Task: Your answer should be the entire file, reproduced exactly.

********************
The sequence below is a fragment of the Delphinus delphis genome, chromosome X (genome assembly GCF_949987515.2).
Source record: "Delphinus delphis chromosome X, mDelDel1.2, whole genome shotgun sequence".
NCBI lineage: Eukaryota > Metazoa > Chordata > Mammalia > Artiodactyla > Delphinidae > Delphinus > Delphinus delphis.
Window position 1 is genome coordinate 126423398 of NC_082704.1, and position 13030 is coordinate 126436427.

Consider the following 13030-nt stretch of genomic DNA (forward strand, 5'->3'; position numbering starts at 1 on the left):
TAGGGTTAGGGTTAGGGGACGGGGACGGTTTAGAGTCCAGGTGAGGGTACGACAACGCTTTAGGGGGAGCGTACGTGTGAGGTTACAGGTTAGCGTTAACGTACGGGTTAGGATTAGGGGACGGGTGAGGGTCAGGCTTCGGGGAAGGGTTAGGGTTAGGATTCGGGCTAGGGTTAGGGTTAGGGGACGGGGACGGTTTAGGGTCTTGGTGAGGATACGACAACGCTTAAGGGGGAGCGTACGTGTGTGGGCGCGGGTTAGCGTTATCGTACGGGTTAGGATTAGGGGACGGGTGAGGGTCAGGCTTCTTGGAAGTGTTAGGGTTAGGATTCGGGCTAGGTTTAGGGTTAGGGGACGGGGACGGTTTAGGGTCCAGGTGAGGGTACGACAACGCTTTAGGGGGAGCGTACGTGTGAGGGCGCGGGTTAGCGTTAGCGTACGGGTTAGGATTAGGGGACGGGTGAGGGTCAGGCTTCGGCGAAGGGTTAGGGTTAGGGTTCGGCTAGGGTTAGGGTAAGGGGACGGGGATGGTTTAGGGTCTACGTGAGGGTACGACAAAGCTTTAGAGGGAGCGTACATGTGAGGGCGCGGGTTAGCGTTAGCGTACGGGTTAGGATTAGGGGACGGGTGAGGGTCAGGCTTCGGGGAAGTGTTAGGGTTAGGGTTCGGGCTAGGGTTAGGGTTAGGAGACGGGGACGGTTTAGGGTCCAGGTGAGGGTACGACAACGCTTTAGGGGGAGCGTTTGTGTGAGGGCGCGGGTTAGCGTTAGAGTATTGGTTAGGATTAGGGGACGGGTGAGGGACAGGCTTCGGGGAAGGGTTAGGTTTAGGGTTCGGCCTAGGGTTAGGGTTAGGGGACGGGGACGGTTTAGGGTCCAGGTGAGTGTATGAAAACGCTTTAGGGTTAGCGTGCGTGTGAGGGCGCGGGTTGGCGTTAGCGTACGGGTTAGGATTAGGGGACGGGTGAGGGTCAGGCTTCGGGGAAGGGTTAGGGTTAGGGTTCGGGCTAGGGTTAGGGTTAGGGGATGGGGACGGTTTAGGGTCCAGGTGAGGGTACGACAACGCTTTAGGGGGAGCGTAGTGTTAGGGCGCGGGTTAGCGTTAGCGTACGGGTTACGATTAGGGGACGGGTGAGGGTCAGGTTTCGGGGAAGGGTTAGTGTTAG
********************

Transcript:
The sequence below is a fragment of the Delphinus delphis genome, chromosome X (genome assembly GCF_949987515.2).
Source record: "Delphinus delphis chromosome X, mDelDel1.2, whole genome shotgun sequence".
NCBI lineage: Eukaryota > Metazoa > Chordata > Mammalia > Artiodactyla > Delphinidae > Delphinus > Delphinus delphis.
Window position 1 is genome coordinate 126423398 of NC_082704.1, and position 13030 is coordinate 126436427.

Consider the following 13030-nt stretch of genomic DNA (forward strand, 5'->3'; position numbering starts at 1 on the left):
TAGGGTTAGGGTTAGGGGACGGGGACGGTTTAGAGTCCAGGTGAGGGTACGACAACGCTTTAGGGGGAGCGTACGTGTGAGGTTACAGGTTAGCGTTAACGTACGGGTTAGGATTAGGGGACGGGTGAGGGTCAGGCTTCGGGGAAGGGTTAGGGTTAGGATTCGGGCTAGGGTTAGGGTTAGGGGACGGGGACGGTTTAGGGTCTTGGTGAGGATACGACAACGCTTAAGGGGGAGCGTACGTGTGTGGGCGCGGGTTAGCGTTATCGTACGGGTTAGGATTAGGGGACGGGTGAGGGTCAGGCTTCTTGGAAGTGTTAGGGTTAGGATTCGGGCTAGGTTTAGGGTTAGGGGACGGGGACGGTTTAGGGTCCAGGTGAGGGTACGACAACGCTTTAGGGGGAGCGTACGTGTGAGGGCGCGGGTTAGCGTTAGCGTACGGGTTAGGATTAGGGGACGGGTGAGGGTCAGGCTTCGGCGAAGGGTTAGGGTTAGGGTTCGGCTAGGGTTAGGGTAAGGGGACGGGGATGGTTTAGGGTCTACGTGAGGGTACGACAAAGCTTTAGAGGGAGCGTACATGTGAGGGCGCGGGTTAGCGTTAGCGTACGGGTTAGGATTAGGGGACGGGTGAGGGTCAGGCTTCGGGGAAGTGTTAGGGTTAGGGTTCGGGCTAGGGTTAGGGTTAGGAGACGGGGACGGTTTAGGGTCCAGGTGAGGGTACGACAACGCTTTAGGGGGAGCGTTTGTGTGAGGGCGCGGGTTAGCGTTAGAGTATTGGTTAGGATTAGGGGACGGGTGAGGGACAGGCTTCGGGGAAGGGTTAGGTTTAGGGTTCGGCCTAGGGTTAGGGTTAGGGGACGGGGACGGTTTAGGGTCCAGGTGAGTGTATGAAAACGCTTTAGGGTTAGCGTGCGTGTGAGGGCGCGGGTTGGCGTTAGCGTACGGGTTAGGATTAGGGGACGGGTGAGGGTCAGGCTTCGGGGAAGGGTTAGGGTTAGGGTTCGGGCTAGGGTTAGGGTTAGGGGATGGGGACGGTTTAGGGTCCAGGTGAGGGTACGACAACGCTTTAGGGGGAGCGTAGTGTTAGGGCGCGGGTTAGCGTTAGCGTACGGGTTACGATTAGGGGACGGGTGAGGGTCAGGTTTCGGGGAAGGGTTAGTGTTAG